Friday, July 29, 2005

iTunes increases wholesale payout for Independents

As I was researching iTunes’ margins for yesterday’s post, I stumbled across this interesting tidbit from Digital Music News. iTunes has increased its payout to independent labels from 65 cents to 70 cents on a 99-cent download. That doesn’t account for the fee collected by content aggregators, who are the primary channel through which most indies deal with iTunes.

Still, there’s a number of ways to read this development. iTunes is in an increasingly competitive situation and has the economic benefit of large and increasing volumes being spread across its fixed costs. That means an increase in its variable costs could be offset by gains in its operating margins. In other words, it’s the old “we’ll make it up on volume” strategy, minus the inventory baggage that dooms this strategy in the physical world.

The hard-core capitalists among us are bound to ask, “If sales are doing so well and you’re maintaining a dominant market share, why are you giving up margin instead of taking more of it?”

One answer: to starve existing competitors and to discourage new entrants. If iTunes pays out 70 cents, rightsholders will demand the same payout from iTunes competitors. Apple could be betting that such a payout will hurt its competitors more than it will hurt iTunes. And, given the arms race among major services to have the most comprehensive catalogs in digital music, it’s not as if a service can easily afford to pass on a deal.

Of course, the flipside is that iTunes may not have had a choice. With new services jumping into the market and Yahoo! signing partnerships with universities, wireless carriers and, most recently, satellite radio, perhaps this concession to labels indicates a realization by iTunes that it must take its competition much more seriously.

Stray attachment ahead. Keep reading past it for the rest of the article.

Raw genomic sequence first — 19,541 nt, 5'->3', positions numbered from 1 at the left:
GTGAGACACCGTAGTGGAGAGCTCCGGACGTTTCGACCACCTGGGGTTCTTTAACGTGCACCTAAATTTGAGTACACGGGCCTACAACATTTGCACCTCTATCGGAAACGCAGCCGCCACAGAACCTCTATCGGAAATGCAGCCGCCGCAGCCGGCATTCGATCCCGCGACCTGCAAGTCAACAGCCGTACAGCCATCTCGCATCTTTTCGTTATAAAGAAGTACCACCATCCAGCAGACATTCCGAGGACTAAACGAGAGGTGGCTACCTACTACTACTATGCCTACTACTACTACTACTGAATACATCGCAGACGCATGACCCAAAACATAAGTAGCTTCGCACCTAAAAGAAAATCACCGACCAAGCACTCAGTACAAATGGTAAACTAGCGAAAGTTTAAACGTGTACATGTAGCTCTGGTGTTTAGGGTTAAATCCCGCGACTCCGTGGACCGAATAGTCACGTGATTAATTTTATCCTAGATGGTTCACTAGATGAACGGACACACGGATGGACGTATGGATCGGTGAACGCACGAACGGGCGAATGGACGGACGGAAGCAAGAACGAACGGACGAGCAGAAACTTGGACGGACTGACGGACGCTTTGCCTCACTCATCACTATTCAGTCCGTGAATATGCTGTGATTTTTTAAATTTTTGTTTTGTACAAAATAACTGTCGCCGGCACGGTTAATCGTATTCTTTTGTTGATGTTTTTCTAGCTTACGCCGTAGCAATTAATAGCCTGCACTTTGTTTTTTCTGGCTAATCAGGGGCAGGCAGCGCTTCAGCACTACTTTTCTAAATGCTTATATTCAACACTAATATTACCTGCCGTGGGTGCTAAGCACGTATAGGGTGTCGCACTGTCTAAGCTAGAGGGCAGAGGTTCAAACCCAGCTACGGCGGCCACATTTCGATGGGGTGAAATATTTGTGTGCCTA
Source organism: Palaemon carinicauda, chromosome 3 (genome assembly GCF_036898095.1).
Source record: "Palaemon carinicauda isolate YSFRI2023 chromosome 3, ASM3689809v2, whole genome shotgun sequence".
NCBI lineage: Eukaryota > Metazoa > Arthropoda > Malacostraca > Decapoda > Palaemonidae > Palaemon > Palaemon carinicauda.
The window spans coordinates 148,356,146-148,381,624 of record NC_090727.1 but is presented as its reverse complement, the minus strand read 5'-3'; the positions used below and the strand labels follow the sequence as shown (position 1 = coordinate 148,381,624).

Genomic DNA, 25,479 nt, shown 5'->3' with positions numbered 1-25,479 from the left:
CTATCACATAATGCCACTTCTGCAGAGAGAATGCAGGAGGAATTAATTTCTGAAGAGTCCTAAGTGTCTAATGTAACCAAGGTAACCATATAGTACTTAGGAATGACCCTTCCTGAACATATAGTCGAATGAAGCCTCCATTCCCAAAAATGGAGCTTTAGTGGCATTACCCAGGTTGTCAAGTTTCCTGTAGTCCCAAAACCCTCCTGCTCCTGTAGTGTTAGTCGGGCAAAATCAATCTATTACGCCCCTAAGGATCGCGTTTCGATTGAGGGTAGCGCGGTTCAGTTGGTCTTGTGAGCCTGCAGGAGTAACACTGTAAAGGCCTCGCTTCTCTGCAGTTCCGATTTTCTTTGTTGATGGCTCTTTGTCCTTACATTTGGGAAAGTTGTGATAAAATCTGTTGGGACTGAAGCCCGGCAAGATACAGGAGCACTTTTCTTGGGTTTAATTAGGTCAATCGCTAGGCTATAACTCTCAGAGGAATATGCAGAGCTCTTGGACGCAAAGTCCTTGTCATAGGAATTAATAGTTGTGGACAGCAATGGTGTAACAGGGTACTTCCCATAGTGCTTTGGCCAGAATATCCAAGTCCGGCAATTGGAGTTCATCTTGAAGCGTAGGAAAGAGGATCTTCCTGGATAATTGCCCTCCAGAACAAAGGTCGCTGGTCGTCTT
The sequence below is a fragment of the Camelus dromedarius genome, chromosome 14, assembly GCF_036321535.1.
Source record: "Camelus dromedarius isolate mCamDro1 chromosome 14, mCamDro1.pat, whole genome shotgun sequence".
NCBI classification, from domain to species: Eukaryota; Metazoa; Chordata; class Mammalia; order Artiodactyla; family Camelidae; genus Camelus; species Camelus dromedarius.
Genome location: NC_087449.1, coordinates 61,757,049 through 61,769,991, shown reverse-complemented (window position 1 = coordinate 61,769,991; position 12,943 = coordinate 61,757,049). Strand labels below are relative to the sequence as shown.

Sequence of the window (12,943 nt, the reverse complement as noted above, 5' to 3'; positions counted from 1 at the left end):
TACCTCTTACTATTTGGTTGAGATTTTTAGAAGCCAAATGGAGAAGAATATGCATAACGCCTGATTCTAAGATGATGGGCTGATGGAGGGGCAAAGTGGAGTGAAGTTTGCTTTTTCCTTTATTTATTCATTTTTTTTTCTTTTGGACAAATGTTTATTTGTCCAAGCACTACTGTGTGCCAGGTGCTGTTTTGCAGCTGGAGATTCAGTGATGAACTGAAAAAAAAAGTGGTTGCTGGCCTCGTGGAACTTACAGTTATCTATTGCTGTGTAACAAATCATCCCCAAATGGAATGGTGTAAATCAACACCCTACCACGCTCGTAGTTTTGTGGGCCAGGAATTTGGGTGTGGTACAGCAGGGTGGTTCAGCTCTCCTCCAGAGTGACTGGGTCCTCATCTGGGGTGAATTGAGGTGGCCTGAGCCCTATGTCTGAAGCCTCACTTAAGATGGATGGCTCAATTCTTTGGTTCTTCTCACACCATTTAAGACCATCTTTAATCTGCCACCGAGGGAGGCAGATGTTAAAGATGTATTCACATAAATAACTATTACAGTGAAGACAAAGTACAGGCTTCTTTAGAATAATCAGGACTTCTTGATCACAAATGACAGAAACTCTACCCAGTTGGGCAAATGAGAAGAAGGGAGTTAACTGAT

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Thursday, July 28, 2005

Should Apple open its music format?

This question comes up fairly frequently and usually accompanies every report on the latest growth rate of the digital music market. Apple’s failure to open its operating system is widely cited as the reason it lost the personal computing market to Windows-based PCs. Given the close relationship between iTunes and iPod, many pundits wonder if Apple is in the process of making the same mistake and expecting different results.

Here’s the quandary: Apple’s proprietary music format, AAC++, is sold only on iTunes. Those files must be converted to an format such as MP3 or WAV to play on something besides iPods, which remain far and away the dominant portable music player. Aside from open formats such as MP3 and WAV, the iPod plays no other file format.

Should Apple open the iPod to accept formats from services such as Rhapsody, Napster and others? Should iTunes open its file format to non-iPod markets?

iPods account for 92.1% of market for the hard-drive-based players, according to the NPD Group. But cheaper, flash-based music players have streamed in from all corners, leaving the iPod with a 30.2% share of the overall digital music player market. Meanwhile, the number of music services has tripled in the past year to 300. Each new competitor’s entry in the market gets splashy coverage by the domestic and international business and technology media, whose hype machines have been largely dormant since the dot-com bust of 2001.

Sales of iPods are driving sales for iTunes (and vice-versa) and there’s a not-to-distant relationship between iPod/iTunes and overall sales for Macs, the market share for which grew 34.8% to 2.5% overall in Q2 of 2005. That puts Apple in eighth place behind Dell, HP, Gateway and others.

Loren Loverde, director of IDC's Worldwide PC Tracker Program, told The Mac Observer:

“It seems they are seeing some real connection between the success of their online music business and the iPod and their PC business,” he commented. “It's hard to make that statement conclusively, but just based on the publicity that they've received from the music sector and the change in growth over the last couple of quarters, which has been quiet remarkable, it seems to coincide pretty well with the visibility of the music business. I think it's safe to say that there is some element of a halo affect.”